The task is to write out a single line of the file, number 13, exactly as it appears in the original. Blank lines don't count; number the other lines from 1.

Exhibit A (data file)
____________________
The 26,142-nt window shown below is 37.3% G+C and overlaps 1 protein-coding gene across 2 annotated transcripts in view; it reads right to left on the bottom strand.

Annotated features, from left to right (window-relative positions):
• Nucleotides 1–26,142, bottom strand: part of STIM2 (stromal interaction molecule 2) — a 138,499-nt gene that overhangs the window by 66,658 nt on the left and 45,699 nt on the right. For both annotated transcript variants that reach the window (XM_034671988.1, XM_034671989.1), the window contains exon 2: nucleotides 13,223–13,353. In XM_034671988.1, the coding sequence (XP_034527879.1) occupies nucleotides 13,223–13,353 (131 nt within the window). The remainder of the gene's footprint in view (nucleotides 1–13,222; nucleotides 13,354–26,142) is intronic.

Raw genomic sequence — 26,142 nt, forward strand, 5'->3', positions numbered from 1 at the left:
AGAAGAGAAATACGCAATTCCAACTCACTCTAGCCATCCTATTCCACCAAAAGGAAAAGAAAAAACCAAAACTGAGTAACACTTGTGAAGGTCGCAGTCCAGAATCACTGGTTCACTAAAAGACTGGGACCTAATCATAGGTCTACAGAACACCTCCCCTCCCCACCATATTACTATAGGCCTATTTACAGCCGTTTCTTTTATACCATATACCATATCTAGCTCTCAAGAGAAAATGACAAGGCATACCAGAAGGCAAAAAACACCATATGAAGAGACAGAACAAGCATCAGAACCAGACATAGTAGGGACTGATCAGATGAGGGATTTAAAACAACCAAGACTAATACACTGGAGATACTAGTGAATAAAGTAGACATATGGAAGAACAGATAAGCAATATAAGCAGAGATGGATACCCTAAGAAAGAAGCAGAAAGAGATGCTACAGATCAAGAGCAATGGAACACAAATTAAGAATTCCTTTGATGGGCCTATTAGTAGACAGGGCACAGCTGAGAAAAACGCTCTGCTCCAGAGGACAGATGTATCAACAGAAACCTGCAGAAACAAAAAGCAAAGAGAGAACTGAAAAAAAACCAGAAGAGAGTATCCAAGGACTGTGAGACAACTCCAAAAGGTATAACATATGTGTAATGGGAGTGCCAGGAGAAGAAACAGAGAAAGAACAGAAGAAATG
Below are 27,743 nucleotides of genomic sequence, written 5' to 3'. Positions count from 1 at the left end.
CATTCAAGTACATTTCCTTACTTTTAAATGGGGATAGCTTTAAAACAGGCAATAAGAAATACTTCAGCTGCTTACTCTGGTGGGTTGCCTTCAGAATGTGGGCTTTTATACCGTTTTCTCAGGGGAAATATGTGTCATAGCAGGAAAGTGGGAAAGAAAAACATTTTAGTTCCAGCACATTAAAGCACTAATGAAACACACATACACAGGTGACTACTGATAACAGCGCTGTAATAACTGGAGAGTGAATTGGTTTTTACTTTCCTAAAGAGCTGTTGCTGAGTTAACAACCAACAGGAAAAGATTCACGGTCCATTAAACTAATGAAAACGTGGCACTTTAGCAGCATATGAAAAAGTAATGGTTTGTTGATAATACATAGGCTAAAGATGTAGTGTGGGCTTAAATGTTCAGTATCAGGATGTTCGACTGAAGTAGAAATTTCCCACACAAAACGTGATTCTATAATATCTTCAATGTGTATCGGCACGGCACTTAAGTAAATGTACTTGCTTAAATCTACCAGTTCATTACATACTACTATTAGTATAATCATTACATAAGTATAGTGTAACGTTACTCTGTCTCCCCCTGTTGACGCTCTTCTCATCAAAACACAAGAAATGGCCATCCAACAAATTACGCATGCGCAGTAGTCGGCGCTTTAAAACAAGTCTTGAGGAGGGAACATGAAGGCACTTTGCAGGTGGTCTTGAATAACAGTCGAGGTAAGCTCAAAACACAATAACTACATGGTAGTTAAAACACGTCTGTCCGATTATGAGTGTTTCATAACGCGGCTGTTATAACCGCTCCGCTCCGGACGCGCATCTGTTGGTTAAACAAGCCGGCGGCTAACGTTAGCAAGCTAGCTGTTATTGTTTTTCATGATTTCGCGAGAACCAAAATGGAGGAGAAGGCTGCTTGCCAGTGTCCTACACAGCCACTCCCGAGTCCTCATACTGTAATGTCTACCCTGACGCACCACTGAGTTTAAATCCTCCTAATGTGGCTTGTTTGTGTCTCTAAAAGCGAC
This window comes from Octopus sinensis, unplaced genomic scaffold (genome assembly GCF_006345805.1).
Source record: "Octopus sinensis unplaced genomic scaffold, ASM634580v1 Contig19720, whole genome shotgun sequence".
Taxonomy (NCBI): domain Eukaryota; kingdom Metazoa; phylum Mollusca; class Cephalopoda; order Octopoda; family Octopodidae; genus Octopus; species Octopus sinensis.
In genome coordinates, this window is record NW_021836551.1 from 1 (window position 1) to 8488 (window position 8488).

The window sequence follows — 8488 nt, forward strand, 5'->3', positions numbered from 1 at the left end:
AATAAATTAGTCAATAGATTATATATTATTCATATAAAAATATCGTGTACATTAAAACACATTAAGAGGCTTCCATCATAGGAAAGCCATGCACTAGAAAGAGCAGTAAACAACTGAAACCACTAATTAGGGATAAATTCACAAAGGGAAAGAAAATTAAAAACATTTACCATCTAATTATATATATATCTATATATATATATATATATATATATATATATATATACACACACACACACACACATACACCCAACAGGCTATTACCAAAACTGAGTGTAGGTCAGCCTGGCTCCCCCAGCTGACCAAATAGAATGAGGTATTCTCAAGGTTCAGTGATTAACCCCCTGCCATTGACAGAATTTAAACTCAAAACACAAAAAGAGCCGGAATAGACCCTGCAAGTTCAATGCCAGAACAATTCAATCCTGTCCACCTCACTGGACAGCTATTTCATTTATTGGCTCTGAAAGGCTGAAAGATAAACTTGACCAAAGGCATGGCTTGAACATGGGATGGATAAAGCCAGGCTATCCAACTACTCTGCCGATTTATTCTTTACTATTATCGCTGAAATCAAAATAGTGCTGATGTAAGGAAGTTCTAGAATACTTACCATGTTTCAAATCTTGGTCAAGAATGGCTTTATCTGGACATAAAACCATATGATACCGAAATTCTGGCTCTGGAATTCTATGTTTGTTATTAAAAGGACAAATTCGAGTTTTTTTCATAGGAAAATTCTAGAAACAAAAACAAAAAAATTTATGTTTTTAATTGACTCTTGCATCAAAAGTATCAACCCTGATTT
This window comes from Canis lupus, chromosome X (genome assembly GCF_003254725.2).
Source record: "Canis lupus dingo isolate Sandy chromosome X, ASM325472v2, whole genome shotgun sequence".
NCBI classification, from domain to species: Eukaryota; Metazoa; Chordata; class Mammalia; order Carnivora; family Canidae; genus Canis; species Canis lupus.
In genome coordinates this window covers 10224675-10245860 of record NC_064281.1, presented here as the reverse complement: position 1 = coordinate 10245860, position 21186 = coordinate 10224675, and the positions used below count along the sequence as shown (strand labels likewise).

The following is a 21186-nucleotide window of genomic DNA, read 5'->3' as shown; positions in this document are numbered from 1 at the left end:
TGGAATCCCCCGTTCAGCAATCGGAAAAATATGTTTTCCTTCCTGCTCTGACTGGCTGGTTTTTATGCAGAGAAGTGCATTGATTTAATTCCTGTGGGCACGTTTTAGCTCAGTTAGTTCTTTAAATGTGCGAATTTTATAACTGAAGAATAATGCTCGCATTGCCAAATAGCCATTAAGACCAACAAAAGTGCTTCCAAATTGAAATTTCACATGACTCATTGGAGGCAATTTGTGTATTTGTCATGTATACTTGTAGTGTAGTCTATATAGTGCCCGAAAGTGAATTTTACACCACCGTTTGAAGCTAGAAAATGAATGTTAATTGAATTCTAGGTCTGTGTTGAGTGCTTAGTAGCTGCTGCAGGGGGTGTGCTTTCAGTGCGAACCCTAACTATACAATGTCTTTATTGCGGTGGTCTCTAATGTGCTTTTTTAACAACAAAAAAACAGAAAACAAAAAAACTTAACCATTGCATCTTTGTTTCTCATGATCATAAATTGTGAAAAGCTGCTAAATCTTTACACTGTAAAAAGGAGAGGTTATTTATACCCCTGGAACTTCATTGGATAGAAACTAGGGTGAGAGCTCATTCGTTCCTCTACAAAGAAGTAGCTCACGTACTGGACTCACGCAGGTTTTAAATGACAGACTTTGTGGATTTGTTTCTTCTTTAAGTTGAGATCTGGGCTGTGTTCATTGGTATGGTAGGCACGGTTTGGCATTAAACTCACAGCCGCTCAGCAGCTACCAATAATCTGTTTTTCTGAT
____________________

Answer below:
AATAAATTAGTCAATAGATTATATATTATTCATATAAAAATATCGTGTACATTAAAACACATTAAGAGGCTTCCATCATAGGAAAGCCATGCACTAGAAAGAGCAGTAAACAACTGAAACCACTAATTAGGGATAAATTCACAAAGGGAAAGAAAATTAAAAACATTTACCATCTAATTATATATATATCTATATATATATATATATATATATATATATATATATACACACACACACACACACATACACCCAACAGGCTATTACCAAAACTGAGTGTAGGTCAGCCTGGCTCCCCCAGCTGACCAAATAGAATGAGGTATTCTCAAGGTTCAGTGATTAACCCCCTGCCATTGACAGAATTTAAACTCAAAACACAAAAAGAGCCGGAATAGACCCTGCAAGTTCAATGCCAGAACAATTCAATCCTGTCCACCTCACTGGACAGCTATTTCATTTATTGGCTCTGAAAGGCTGAAAGATAAACTTGACCAAAGGCATGGCTTGAACATGGGATGGATAAAGCCAGGCTATCCAACTACTCTGCCGATTTATTCTTTACTATTATCGCTGAAATCAAAATAGTGCTGATGTAAGGAAGTTCTAGAATACTTACCATGTTTCAAATCTTGGTCAAGAATGGCTTTATCTGGACATAAAACCATATGATACCGAAATTCTGGCTCTGGAATTCTATGTTTGTTATTAAAAGGACAAATTCGAGTTTTTTTCATAGGAAAATTCTAGAAACAAAAACAAAAAAATTTATGTTTTTAATTGACTCTTGCATCAAAAGTATCAACCCTGATTT